Information about the organization

UNDERSTANDING THE WTO: CROSS-CUTTING AND NEW ISSUES
Regionalism: friends or rivals?

The European Union, the North American Free Trade Agreement, the Association of Southeast Asian Nations, the South Asian Association for Regional Cooperation, the Common Market of the South (MERCOSUR), the Australia-New Zealand Closer Economic Relations Agreement, and so on.

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More introductory information
The WTO in Brief
10 benefits
10 misunderstandings

By July 2005, only one WTO member — Mongolia,  — was not party to a regional trade agreement. The surge in these agreements has continued unabated since the early 1990s. By July 2005, a total of 330 had been notified to the WTO (and its predecessor, GATT). Of these: 206 were notified after the WTO was created in January 1995; 180 are currently in force; several others are believed to be operational although not yet notified.

One of the most frequently asked questions is whether these regional groups help or hinder the WTO’s multilateral trading system. A committee is keeping an eye on developments.

 

Regional trading arrangements back to top

They seem to be contraditory, but often regional trade agreements can actually support the WTO’s multilateral trading system. Regional agreements have allowed groups of countries to negotiate rules and commitments that go beyond what was possible at the time multilaterally. In turn, some of these rules have paved the way for agreement in the WTO. Services, intellectual property, environmental standards, investment and competition policies are all issues that were raised in regional negotiations and later developed into agreements or topics of discussion in the WTO.

The groupings that are important for the WTO are those that abolish or reduce barriers on trade within the group. The WTO agreements recognize that regional arrangements and closer economic integration can benefit countries. It also recognizes that under some circumstances regional trading arrangements could hurt the trade interests of other countries. Normally, setting up a customs union or free trade area would violate the WTO’s principle of equal treatment for all trading partners (“most-favoured-nation”). But GATT’s Article 24 allows regional trading arrangements to be set up as a special exception, provided certain strict criteria are met.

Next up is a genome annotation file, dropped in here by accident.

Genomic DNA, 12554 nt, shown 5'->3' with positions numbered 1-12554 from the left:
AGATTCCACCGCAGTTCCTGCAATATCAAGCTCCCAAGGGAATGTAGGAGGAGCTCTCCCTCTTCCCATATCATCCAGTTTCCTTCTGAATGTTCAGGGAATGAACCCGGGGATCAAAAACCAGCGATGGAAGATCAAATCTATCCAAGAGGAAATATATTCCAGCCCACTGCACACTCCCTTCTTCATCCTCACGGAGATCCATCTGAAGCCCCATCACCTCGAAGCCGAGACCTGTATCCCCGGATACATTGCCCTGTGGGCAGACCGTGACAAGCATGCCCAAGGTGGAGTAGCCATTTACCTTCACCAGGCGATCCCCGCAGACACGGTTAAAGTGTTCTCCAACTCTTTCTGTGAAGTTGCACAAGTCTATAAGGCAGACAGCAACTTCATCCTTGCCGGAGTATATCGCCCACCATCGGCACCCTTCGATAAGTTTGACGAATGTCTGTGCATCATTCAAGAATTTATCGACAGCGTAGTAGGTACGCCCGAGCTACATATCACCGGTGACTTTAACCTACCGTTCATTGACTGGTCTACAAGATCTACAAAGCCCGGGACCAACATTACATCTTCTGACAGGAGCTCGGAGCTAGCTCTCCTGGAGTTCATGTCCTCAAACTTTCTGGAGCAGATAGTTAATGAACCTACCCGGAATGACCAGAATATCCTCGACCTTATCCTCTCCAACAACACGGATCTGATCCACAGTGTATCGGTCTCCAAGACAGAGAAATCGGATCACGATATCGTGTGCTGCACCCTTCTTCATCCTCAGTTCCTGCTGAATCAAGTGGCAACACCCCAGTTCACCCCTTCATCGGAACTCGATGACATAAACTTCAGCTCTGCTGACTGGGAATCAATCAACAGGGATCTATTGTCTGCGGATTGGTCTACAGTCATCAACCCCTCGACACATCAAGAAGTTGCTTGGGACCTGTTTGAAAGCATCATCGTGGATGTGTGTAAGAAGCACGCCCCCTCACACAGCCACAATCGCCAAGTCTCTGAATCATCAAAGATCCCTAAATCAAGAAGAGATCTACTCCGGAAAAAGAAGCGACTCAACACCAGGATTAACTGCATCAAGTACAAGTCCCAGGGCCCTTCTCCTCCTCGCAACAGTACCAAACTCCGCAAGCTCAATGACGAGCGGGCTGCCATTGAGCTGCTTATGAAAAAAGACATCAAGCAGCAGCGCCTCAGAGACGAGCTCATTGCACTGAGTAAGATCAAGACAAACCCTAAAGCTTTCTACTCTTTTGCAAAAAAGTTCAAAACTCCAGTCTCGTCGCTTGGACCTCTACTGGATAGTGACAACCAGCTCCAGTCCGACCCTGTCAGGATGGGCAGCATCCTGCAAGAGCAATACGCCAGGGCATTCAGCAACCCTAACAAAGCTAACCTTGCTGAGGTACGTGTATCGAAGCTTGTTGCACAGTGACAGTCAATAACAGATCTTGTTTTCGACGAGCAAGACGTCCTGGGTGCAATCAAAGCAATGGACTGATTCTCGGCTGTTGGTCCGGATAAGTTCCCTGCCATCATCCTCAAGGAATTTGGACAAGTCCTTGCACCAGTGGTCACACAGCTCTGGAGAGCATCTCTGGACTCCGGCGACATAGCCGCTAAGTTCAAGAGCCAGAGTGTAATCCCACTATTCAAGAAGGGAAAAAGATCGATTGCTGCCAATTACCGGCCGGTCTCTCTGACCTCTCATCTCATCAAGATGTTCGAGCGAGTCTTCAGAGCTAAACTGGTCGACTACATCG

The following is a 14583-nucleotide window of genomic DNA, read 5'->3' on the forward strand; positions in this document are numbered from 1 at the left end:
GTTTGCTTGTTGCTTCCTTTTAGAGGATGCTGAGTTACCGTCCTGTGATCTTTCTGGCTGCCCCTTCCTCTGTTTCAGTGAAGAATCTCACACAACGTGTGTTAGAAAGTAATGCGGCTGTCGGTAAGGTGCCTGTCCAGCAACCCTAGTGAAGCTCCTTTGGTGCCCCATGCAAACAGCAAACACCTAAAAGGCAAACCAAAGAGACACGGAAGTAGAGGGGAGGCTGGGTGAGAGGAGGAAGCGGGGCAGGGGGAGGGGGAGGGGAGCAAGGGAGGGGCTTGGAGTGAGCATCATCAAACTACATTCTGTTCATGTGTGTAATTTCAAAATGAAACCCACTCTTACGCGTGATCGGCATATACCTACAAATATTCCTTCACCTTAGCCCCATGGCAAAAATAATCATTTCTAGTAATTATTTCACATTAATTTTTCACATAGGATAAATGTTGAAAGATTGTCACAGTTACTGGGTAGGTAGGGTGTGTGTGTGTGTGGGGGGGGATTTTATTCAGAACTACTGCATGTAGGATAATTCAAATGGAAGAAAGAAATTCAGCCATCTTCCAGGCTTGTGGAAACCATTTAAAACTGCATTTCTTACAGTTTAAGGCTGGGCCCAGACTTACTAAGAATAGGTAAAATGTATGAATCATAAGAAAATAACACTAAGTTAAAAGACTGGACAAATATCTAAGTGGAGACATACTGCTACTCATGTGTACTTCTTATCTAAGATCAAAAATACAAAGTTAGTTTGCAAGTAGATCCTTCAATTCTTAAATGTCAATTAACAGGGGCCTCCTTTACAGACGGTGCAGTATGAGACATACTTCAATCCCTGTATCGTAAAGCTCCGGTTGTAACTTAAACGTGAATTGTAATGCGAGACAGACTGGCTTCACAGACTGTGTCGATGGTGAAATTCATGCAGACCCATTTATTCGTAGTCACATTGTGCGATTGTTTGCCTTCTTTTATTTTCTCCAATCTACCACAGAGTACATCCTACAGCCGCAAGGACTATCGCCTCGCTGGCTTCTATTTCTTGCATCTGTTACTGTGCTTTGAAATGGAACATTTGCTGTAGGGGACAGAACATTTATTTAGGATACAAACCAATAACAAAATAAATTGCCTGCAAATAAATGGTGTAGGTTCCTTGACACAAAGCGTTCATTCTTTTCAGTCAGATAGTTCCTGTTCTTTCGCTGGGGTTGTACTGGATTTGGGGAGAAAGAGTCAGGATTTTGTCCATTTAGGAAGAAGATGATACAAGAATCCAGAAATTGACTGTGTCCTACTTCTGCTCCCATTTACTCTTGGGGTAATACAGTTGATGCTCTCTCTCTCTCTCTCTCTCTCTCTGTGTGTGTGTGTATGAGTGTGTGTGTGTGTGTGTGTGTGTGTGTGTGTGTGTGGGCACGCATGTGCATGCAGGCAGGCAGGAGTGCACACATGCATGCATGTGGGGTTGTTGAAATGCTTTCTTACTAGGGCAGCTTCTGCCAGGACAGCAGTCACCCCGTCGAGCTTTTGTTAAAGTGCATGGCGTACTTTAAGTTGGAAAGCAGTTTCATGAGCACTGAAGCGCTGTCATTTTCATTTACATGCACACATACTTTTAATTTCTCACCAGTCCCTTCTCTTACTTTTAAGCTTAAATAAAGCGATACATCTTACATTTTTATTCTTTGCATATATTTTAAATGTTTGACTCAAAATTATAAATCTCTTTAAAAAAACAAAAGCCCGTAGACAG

In particular, the arrangements should help trade flow more freely among the countries in the group without barriers being raised on trade with the outside world. In other words, regional integration should complement the multilateral trading system and not threaten it.

Article 24 says if a free trade area or customs union is created, duties and other trade barriers should be reduced or removed on substantially all sectors of trade in the group. Non-members should not find trade with the group any more restrictive than before the group was set up.

Similarly, Article 5 of the General Agreement on Trade in Services provides for economic integration agreements in services. Other provisions in the WTO agreements allow developing countries to enter into regional or global agreements that include the reduction or elimination of tariffs and non-tariff barriers on trade among themselves.

On 6 February 1996, the WTO General Council created the Regional Trade Agreements Committee. Its purpose is to examine regional groups and to assess whether they are consistent with WTO rules. The committee is also examining how regional arrangements might affect the multilateral trading system, and what the relationship between regional and multilateral arrangements might be.

more on regional trade agreements

> See also Doha Agenda negotiations


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